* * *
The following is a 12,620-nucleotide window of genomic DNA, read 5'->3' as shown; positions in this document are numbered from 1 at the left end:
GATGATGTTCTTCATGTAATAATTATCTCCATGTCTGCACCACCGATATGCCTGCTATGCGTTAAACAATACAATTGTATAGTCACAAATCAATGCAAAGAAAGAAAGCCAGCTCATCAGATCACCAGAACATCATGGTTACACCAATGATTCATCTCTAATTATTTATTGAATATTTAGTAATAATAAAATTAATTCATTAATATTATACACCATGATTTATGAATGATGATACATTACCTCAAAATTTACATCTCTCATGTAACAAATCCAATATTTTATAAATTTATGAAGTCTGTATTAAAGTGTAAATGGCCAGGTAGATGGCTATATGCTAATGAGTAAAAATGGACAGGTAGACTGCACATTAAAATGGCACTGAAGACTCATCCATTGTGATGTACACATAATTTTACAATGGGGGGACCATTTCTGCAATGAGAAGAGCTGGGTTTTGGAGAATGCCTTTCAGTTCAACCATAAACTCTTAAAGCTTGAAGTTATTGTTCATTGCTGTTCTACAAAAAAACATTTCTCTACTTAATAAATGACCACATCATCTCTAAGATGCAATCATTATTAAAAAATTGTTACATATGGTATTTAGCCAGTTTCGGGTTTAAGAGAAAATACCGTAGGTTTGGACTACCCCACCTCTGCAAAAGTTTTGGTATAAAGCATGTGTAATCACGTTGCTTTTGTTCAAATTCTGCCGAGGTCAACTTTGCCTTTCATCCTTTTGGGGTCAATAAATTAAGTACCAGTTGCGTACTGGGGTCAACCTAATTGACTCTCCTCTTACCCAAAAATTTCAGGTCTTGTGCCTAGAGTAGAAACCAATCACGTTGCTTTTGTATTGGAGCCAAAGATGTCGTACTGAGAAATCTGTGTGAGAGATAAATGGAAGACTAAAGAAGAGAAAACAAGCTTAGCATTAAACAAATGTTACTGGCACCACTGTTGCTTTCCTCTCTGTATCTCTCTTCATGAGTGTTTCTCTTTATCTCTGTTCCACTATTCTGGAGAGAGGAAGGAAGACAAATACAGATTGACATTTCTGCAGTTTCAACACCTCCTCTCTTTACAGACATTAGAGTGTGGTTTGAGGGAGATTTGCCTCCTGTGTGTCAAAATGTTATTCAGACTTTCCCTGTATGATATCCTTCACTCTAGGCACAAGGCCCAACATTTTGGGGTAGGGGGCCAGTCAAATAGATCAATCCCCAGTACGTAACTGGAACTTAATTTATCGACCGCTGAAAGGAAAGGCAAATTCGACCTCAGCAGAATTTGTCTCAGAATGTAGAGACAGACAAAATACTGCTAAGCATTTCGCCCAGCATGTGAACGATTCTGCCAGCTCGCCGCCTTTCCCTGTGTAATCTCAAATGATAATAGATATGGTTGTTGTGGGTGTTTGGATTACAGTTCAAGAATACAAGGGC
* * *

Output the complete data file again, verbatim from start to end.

The following is a 12,620-nucleotide window of genomic DNA, read 5'->3' as shown; positions in this document are numbered from 1 at the left end:
GATGATGTTCTTCATGTAATAATTATCTCCATGTCTGCACCACCGATATGCCTGCTATGCGTTAAACAATACAATTGTATAGTCACAAATCAATGCAAAGAAAGAAAGCCAGCTCATCAGATCACCAGAACATCATGGTTACACCAATGATTCATCTCTAATTATTTATTGAATATTTAGTAATAATAAAATTAATTCATTAATATTATACACCATGATTTATGAATGATGATACATTACCTCAAAATTTACATCTCTCATGTAACAAATCCAATATTTTATAAATTTATGAAGTCTGTATTAAAGTGTAAATGGCCAGGTAGATGGCTATATGCTAATGAGTAAAAATGGACAGGTAGACTGCACATTAAAATGGCACTGAAGACTCATCCATTGTGATGTACACATAATTTTACAATGGGGGGACCATTTCTGCAATGAGAAGAGCTGGGTTTTGGAGAATGCCTTTCAGTTCAACCATAAACTCTTAAAGCTTGAAGTTATTGTTCATTGCTGTTCTACAAAAAAACATTTCTCTACTTAATAAATGACCACATCATCTCTAAGATGCAATCATTATTAAAAAATTGTTACATATGGTATTTAGCCAGTTTCGGGTTTAAGAGAAAATACCGTAGGTTTGGACTACCCCACCTCTGCAAAAGTTTTGGTATAAAGCATGTGTAATCACGTTGCTTTTGTTCAAATTCTGCCGAGGTCAACTTTGCCTTTCATCCTTTTGGGGTCAATAAATTAAGTACCAGTTGCGTACTGGGGTCAACCTAATTGACTCTCCTCTTACCCAAAAATTTCAGGTCTTGTGCCTAGAGTAGAAACCAATCACGTTGCTTTTGTATTGGAGCCAAAGATGTCGTACTGAGAAATCTGTGTGAGAGATAAATGGAAGACTAAAGAAGAGAAAACAAGCTTAGCATTAAACAAATGTTACTGGCACCACTGTTGCTTTCCTCTCTGTATCTCTCTTCATGAGTGTTTCTCTTTATCTCTGTTCCACTATTCTGGAGAGAGGAAGGAAGACAAATACAGATTGACATTTCTGCAGTTTCAACACCTCCTCTCTTTACAGACATTAGAGTGTGGTTTGAGGGAGATTTGCCTCCTGTGTGTCAAAATGTTATTCAGACTTTCCCTGTATGATATCCTTCACTCTAGGCACAAGGCCCAACATTTTGGGGTAGGGGGCCAGTCAAATAGATCAATCCCCAGTACGTAACTGGAACTTAATTTATCGACCGCTGAAAGGAAAGGCAAATTCGACCTCAGCAGAATTTGTCTCAGAATGTAGAGACAGACAAAATACTGCTAAGCATTTCGCCCAGCATGTGAACGATTCTGCCAGCTCGCCGCCTTTCCCTGTGTAATCTCAAATGATAATAGATATGGTTGTTGTGGGTGTTTGGATTACAGTTCAAGAATACAAGGGC